China-Pakistan Relations - Dynamics and Prospects
By James Lamont in New Delhi and Farhan Bokhari in Islamabad, Financial Times, December 19 2010
When China’s prime minister opened the gleaming white latticed China-Pakistan friendship centre in Islamabad at the weekend, the gesture of friendship might easily have been mistaken for naked ambition.
Wen Jiabao was simultaneously unveiling $35bn worth of trade and investment deals to give wings to Pakistan’s stumbling economy by binding it closer to the world’s fastest growing economy. Alongside a newly agreed $16bn package with India, the engagement with Pakistan gives China a sizeable economic footprint in south Asia
Pakistan is the latest country where Beijing is deploying economic power for diplomatic ends. Last month, China agreed $20bn worth of deals with France and is considering the possible purchase of Portuguese government bonds.
The three-day visit by Mr Wen to Pakistan was a crowning moment in a 40-year partnership underpinned by military hardware and increasingly infrastructure development. Beijing is warmly described as “an all weather friend” by top Pakistani officials – a description that differentiates it from Washington, viewed as one of the more fair weather variety.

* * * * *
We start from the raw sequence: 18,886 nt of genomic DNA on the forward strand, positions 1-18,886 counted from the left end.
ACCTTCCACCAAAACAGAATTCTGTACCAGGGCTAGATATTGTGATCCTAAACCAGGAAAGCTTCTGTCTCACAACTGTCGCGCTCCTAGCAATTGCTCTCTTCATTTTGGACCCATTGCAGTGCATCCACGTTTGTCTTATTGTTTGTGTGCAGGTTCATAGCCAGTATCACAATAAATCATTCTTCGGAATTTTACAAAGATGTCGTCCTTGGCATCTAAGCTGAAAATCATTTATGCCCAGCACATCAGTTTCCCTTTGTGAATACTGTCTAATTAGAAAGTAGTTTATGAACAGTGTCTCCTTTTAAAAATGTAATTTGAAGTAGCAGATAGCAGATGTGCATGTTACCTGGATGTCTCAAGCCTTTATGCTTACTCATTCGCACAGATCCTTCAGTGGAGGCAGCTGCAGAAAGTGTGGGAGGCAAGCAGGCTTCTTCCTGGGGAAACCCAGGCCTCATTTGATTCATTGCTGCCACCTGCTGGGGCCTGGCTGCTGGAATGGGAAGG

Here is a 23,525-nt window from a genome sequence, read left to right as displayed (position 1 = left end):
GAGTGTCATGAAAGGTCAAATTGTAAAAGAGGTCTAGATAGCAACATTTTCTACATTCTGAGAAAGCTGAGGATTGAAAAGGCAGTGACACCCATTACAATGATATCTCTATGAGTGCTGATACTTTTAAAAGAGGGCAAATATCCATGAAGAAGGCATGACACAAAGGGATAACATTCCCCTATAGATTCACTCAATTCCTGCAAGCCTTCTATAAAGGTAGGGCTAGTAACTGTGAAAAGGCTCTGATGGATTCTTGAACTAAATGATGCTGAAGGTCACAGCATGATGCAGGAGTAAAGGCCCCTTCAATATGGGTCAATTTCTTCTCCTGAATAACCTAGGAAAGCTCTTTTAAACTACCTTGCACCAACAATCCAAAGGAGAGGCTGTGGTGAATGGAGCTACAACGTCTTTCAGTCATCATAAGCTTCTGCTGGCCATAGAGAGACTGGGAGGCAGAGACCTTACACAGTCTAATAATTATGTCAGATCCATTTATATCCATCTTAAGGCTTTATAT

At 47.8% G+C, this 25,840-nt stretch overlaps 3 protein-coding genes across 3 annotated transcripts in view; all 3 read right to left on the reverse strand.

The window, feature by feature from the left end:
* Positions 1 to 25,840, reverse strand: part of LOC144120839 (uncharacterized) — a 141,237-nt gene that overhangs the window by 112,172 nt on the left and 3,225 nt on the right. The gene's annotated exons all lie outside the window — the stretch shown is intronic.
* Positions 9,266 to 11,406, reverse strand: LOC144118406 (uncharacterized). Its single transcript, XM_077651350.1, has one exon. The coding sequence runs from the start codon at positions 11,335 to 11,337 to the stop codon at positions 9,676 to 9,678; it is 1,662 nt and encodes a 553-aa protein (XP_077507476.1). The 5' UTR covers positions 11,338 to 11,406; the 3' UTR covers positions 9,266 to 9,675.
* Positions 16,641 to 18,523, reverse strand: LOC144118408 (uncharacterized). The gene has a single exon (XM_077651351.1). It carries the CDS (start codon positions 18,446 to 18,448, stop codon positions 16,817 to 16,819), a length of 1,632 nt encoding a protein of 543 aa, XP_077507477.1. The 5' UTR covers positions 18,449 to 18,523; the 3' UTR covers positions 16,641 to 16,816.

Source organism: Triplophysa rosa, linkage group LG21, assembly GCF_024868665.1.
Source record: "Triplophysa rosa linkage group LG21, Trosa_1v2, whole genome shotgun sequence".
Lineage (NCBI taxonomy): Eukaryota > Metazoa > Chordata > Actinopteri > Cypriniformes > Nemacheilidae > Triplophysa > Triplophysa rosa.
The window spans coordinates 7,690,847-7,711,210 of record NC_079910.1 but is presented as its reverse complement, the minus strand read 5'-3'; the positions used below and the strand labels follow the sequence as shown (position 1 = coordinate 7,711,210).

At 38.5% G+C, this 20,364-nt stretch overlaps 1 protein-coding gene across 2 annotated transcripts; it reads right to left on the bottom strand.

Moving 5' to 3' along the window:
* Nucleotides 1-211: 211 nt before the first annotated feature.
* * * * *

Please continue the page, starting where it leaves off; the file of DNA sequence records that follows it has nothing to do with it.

Islamabad plays the two powers off against each another to get what it wants at lower cost and with less fuss.
Chinese officials in Islamabad say Beijing has sought to be visible with its assistance. It helps with nuclear power plants, roads, railways, hydroelectric power and military supplies. The result is that, unlike the US, which long prioritised military assistance and is seen by many Pakistanis as the enemy, China enjoys widespread popularity
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